The NFB, the Quartier des spectacles Partnership and MUTEK have joined forces to produce and present Common Space? an interactive tour of 8 works in 8 public spaces in Montreal’s Quartier des spectacles from October 1 to 18. The result of a creative process exploring humanity at the heart of technology, Common Space? combines the talents of 13 artists from 7 countries. Montreal is the first leg of this international journey.
Common Space? is part of the much larger Human Futures: Shared Memories and Visions project, which was made possible through the support of the EU’s Culture Programme in the form of eight artist residencies hosted by one of the partners. Exchanges and sharing are values inherent in the philosophy behind the Human Futures project, which aims to initiate dialogue among cities internationally: artists draw inspiration from and build relationships with a new environment as they dialogue with its citizens and learn about their concerns. From the exchanges that take place in the various host cities, unique works are born and adapted to inhabit each new location on the tour.
Through their interventions, the artists collaborating in the Human Futures project suggest the following food for thought: because technology has the ability to re-contextualize our perception of the environment, rather than remaining a set of imposed structures, it is a malleable entity that can be modified through design and creation.
The overall project is the fruit of an international collaboration between several cultural partners based respectively in Liverpool (UK), Aarhus (Denmark), Berlin (Germany), Vienna (Austria) and Montreal (Canada). These organizations commission the production of new public art creations that citizens are invited to take part in. Common Space? is the first component of this large collaboration. Following Montreal, the artists head to Liverpool to continue the vast Human Futures project.
Aram Bartholl (Germany) / Video projection on the façade of the Grande Bibliothèque (BAnQ)
In the summer of 2012, Yahoo’s Voice service was hacked and its database of 440,000 user passwords was stolen. The collective D33Ds Company then dumped the entire database on the Internet, including all of these passwords. In our Internet-driven society where the concept of online identity is increasingly important, the security of such systems is constantly being tested by pirates and surveillance groups. A user’s very private password can be easily found among millions of others in the vast collections of data that exist online. As part of the Human Futures project, Aram Bartholl projects these 440,000 stolen Yahoo passwords on the facade of the Grande Bibliothèque (BAnQ) in Montreal’s Quartier des spectacles. This public screening of what are normally secret passwords raises questions about our online lives.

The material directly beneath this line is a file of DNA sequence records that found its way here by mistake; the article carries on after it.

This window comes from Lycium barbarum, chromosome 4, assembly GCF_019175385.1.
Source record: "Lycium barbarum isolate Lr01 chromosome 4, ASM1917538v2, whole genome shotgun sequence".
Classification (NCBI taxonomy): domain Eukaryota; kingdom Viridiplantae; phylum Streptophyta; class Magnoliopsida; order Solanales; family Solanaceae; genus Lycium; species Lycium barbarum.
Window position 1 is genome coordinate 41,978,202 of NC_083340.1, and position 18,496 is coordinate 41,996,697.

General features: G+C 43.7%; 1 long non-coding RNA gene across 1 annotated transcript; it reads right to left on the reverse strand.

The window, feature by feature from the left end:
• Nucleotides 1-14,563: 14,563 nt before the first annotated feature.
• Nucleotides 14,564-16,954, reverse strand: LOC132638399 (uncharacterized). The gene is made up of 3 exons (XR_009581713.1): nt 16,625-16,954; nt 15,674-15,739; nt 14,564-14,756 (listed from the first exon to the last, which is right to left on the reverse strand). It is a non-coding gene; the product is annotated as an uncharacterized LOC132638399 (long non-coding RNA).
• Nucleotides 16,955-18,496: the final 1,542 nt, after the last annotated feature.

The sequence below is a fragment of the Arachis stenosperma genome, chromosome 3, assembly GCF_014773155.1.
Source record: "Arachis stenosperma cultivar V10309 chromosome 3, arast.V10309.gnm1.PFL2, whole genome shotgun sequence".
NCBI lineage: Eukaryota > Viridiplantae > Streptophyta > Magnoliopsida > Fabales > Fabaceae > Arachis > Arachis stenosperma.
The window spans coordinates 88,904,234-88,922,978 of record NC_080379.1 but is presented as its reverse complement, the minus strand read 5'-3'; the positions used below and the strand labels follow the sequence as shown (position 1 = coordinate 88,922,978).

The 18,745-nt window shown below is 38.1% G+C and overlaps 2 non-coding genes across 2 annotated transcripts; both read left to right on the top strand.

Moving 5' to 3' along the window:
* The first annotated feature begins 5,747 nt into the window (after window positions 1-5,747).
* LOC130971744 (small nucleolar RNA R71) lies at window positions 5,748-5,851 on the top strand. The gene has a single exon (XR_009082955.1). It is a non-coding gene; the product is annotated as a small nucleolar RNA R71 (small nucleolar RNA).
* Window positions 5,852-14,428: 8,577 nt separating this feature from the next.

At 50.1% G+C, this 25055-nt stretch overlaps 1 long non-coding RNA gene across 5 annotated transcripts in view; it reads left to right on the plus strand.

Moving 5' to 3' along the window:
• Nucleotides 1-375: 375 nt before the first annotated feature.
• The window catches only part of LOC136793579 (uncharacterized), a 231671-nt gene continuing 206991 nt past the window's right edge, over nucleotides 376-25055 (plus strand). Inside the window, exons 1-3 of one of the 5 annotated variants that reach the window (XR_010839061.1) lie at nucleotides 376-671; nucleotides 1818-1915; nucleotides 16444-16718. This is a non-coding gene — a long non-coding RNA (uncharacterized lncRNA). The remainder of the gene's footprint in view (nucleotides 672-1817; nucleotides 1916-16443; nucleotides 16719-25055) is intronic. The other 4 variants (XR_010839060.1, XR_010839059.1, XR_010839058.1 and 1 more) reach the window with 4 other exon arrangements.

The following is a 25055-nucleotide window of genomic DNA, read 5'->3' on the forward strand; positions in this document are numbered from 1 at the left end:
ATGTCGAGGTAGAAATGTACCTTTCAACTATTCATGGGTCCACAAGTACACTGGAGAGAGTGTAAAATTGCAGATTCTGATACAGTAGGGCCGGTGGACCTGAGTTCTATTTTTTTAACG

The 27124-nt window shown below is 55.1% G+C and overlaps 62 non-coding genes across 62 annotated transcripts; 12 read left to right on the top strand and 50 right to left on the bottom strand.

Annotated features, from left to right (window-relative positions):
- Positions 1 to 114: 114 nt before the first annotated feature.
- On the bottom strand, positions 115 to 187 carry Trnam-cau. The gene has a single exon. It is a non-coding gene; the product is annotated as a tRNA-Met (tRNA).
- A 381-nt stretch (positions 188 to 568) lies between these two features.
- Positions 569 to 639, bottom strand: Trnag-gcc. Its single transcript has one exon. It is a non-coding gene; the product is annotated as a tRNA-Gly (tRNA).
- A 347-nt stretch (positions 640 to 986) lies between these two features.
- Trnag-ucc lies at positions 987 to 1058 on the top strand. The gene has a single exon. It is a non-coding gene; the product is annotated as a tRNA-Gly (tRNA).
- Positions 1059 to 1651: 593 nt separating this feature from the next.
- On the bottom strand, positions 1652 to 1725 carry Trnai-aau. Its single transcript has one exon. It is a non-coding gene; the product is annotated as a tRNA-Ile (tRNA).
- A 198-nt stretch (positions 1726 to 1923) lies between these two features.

Aram Bartholl is a member of the Internet-based artist group Free, Art & Technology Lab – F.A.T. Lab. Internet politics, the DIY movement and the growth of the web in general play an important role in his work. In addition to numerous lectures, workshops and performances, Aram has exhibited at MoMA (New York), The Pace Gallery (New York) and DAM (Berlin). Aram lives and works in Berlin and is represented by the DAM gallery in Berlin and by the XPO Gallery in Paris.High-resolution photo
The Critical Engineering Working Group: Bengt Sjölén (Sweden), Julian Oliver (New Zealand), Danja Vasiliev (Russia)
Wall of video projections near the Saint-Laurent metro station
Appearing in urban environments without warning, Unintended Emissions captures, dissects, mines and maps the involuntary and invisible emissions of our mobile devices. Using the same techniques and technologies as those used by federal surveillance agencies, this intervention aims to instil a “healthy paranoia” in the interest of emphasizing our techno-political subjectivity. It also makes us wonder: to what extent do our cellphones talk behind our backs?
The Critical Engineering Working Group, established in 2011, develops projects, strategies and intensive training programs on critical engineering, as outlined in their manifesto, available at criticalengineering.org.
Bengt Sjölén is a Critical Engineer, independent software and hardware designer, hacker and artist based in Stockholm and Berlin, and with roots in the “demoscene.” He collaborates within several networks such as Weise7 in Berlin, Teenage Engineering in Stockholm and Aether architecture in Budapest. Bengt’s work has been exhibited internationally at many museums, festivals and exhibitions, including the Synthetic Times Exhibition (Beijing), NTT ICC (Tokyo), Biennale of Architecture (Venice), ISEA (San Jose, US and Helsinki), Kuturhuset (Stockholm), Pixelache (Helsinki), Ars Electronica (Linz), World Expo 2010 (Shanghai), Transmediale (Berlin), Ludwig Muzeum (Budapest) and arte.mov (Sao Paolo and Belo Horizonte, Brazil).High-resolution photo